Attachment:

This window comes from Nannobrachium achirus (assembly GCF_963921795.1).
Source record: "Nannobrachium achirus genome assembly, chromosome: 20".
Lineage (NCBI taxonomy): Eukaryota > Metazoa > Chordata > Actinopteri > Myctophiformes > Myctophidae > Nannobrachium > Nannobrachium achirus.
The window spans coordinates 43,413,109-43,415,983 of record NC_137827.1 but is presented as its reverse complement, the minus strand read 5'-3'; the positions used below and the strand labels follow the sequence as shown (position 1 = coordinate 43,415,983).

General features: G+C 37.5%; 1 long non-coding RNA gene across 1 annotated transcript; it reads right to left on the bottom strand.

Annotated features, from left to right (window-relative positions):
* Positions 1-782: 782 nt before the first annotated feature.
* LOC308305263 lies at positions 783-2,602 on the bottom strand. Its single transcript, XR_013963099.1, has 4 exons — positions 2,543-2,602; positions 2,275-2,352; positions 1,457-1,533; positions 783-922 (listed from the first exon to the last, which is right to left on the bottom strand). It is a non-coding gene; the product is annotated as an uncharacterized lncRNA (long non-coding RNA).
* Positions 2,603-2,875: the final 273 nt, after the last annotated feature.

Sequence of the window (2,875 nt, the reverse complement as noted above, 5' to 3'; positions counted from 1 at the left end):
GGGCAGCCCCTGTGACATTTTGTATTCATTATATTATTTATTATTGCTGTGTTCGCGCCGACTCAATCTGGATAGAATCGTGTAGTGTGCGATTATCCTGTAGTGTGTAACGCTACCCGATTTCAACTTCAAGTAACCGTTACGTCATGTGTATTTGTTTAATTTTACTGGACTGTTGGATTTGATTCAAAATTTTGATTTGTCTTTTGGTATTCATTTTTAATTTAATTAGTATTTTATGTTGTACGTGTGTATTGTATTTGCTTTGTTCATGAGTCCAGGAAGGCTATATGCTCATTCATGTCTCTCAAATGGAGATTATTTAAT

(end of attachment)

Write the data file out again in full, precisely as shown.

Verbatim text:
This window comes from Nannobrachium achirus (assembly GCF_963921795.1).
Source record: "Nannobrachium achirus genome assembly, chromosome: 20".
Lineage (NCBI taxonomy): Eukaryota > Metazoa > Chordata > Actinopteri > Myctophiformes > Myctophidae > Nannobrachium > Nannobrachium achirus.
The window spans coordinates 43,413,109-43,415,983 of record NC_137827.1 but is presented as its reverse complement, the minus strand read 5'-3'; the positions used below and the strand labels follow the sequence as shown (position 1 = coordinate 43,415,983).

General features: G+C 37.5%; 1 long non-coding RNA gene across 1 annotated transcript; it reads right to left on the bottom strand.

Annotated features, from left to right (window-relative positions):
* Positions 1-782: 782 nt before the first annotated feature.
* LOC308305263 lies at positions 783-2,602 on the bottom strand. Its single transcript, XR_013963099.1, has 4 exons — positions 2,543-2,602; positions 2,275-2,352; positions 1,457-1,533; positions 783-922 (listed from the first exon to the last, which is right to left on the bottom strand). It is a non-coding gene; the product is annotated as an uncharacterized lncRNA (long non-coding RNA).
* Positions 2,603-2,875: the final 273 nt, after the last annotated feature.

Sequence of the window (2,875 nt, the reverse complement as noted above, 5' to 3'; positions counted from 1 at the left end):
GGGCAGCCCCTGTGACATTTTGTATTCATTATATTATTTATTATTGCTGTGTTCGCGCCGACTCAATCTGGATAGAATCGTGTAGTGTGCGATTATCCTGTAGTGTGTAACGCTACCCGATTTCAACTTCAAGTAACCGTTACGTCATGTGTATTTGTTTAATTTTACTGGACTGTTGGATTTGATTCAAAATTTTGATTTGTCTTTTGGTATTCATTTTTAATTTAATTAGTATTTTATGTTGTACGTGTGTATTGTATTTGCTTTGTTCATGAGTCCAGGAAGGCTATATGCTCATTCATGTCTCTCAAATGGAGATTATTTAAT